During 2020, the United States saw over 10,000 hate crimes that involved a firearm, which equates to over 28 firearm-related hate crimes per day. According to the HRC, three out of four confirmed murders against Transgender people involved a gun, and about eight in ten murders of Black Transgender women involved a gun. The easy access to firearms in the United States allows for greater hate crimes against people, specifically those whose are multiply marginalized.

In schools, 84% of Transgender youth report not feeling safe in classrooms all the time, and 40% of homeless youth identify with the LGBTQ+ community.

Furthermore, the name and gender on legal IDs do not reflect 68% of Transgender people. The employment rate in the Transgender community is three times higher than that of the general population. One in three Transgender people report that a doctor or healthcare provider has refused to see them as a patient because of their actual or perceived gender identity.

The causes
What causes increased rates of interpersonal violence against the Transgender population? According to the HRC, it begins with dehumanization and anti-Trans stigma, which includes the lack of an accepting family, a hostile political environment, and cultural marginalization and invisibility.

At least three in four victims of fatal violence will be misgendered in initial police and media reports regarding their deaths, which contributes to marginalization. It also leads to underreported cases of murders of Transgender people across the nation, as well as dead-naming.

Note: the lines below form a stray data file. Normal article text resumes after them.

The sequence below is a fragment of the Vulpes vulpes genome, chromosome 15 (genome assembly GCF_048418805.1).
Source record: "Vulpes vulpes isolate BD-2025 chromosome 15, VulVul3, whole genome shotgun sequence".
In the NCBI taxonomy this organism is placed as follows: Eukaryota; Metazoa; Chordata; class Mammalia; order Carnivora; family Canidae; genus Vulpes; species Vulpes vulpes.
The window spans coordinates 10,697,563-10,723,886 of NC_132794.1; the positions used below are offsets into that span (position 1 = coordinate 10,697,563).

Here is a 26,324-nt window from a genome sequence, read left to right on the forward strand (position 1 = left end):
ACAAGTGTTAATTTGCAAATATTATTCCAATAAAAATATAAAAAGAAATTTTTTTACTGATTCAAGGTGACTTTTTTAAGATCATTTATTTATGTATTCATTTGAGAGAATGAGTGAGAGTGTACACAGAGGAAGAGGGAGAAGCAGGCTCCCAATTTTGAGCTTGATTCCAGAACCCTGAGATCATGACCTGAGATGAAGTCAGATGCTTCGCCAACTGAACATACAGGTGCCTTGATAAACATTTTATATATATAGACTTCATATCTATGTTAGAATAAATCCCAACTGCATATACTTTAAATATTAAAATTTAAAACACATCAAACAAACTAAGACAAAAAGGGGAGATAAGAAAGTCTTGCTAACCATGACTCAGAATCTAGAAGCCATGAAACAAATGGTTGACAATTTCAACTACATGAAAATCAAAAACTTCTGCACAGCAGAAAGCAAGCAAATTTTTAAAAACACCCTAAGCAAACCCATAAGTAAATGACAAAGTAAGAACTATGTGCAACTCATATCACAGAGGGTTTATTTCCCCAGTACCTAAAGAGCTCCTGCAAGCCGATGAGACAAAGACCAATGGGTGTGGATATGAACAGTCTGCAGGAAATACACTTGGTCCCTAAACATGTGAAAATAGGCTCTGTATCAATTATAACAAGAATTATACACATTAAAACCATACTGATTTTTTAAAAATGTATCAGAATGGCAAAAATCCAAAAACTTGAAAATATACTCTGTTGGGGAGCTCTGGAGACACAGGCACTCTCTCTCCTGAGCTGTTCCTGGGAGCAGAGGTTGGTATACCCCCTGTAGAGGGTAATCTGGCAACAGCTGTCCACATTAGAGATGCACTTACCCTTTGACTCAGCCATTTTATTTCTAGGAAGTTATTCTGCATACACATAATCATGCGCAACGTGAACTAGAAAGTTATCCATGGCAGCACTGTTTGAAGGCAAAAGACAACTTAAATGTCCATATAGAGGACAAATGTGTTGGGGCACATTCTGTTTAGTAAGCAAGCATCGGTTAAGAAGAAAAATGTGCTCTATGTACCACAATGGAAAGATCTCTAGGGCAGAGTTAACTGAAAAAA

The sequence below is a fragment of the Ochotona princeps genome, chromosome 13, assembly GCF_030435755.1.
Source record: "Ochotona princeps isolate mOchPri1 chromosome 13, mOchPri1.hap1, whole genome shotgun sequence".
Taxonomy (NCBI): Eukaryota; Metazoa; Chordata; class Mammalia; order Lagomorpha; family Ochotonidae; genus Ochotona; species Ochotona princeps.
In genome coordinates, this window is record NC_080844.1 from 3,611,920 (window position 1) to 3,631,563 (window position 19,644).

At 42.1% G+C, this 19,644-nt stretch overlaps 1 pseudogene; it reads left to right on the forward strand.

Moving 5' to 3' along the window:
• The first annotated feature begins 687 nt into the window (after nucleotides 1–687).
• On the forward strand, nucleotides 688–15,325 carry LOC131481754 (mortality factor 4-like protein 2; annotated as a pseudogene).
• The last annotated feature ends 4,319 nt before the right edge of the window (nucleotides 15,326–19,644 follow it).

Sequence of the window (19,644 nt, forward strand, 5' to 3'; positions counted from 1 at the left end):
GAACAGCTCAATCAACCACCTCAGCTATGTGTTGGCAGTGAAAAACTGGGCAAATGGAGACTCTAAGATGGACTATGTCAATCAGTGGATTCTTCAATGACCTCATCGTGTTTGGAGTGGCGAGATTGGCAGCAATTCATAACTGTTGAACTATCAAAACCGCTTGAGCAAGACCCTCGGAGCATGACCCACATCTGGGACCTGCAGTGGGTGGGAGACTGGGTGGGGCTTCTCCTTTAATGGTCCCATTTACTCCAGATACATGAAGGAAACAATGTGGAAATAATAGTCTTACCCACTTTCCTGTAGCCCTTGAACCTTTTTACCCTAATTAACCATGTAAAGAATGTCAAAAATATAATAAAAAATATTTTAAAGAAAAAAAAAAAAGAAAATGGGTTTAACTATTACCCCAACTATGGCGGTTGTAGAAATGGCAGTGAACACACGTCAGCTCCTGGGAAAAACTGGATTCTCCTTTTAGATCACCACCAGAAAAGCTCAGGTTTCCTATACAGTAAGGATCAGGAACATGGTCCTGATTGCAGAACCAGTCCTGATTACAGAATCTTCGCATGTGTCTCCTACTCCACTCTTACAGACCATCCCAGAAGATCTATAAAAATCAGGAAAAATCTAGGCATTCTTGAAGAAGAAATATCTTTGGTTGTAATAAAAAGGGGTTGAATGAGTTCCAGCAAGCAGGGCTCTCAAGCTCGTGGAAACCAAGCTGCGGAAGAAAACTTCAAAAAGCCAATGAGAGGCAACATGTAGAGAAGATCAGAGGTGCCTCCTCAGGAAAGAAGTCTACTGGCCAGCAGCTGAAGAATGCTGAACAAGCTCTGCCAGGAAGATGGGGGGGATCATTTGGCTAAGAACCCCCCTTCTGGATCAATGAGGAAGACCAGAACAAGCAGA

Dehumanization and anti-Trans stigma lead to the denial of opportunities, such as setbacks in education, barriers to legal identification, employment discrimination, and exclusion from healthcare and social services, among others. The denial of opportunities leads to risk factors such as domestic violence and sexual assault, poverty and homelessness, physical and mental health disparities, and engagement in sex survival work.

The COVID-19 pandemic has played a critical role in the difficulties that interpersonal violence survivors face. The HRC released a report that stated that isolation and financial stressors caused by the pandemic have increased the risk of interpersonal violence — a risk that is higher for LGBTQ+ people in comparison to the general population. In particular, the Transgender community faces greater rates of hate-motivated violence, which can take the form of intimate-partner violence.

Transgender Day of Remembrance
Transgender Day of Remembrance falls on Nov. 20, and the Diversity Alliance of Puget Sound invites people to join it in honoring and remembering the Transgender lives that were taken from the community. There will be a memorial program at the Washington Historical Society Auditorium (1911 Pacific Ave, Tacoma), with speakers (including the family of Zoey Martinez), and a candlelight vigil in both Tacoma and Seattle from 6 to 8 p.m., which will also be livestreamed.

For more information and to get involved, visit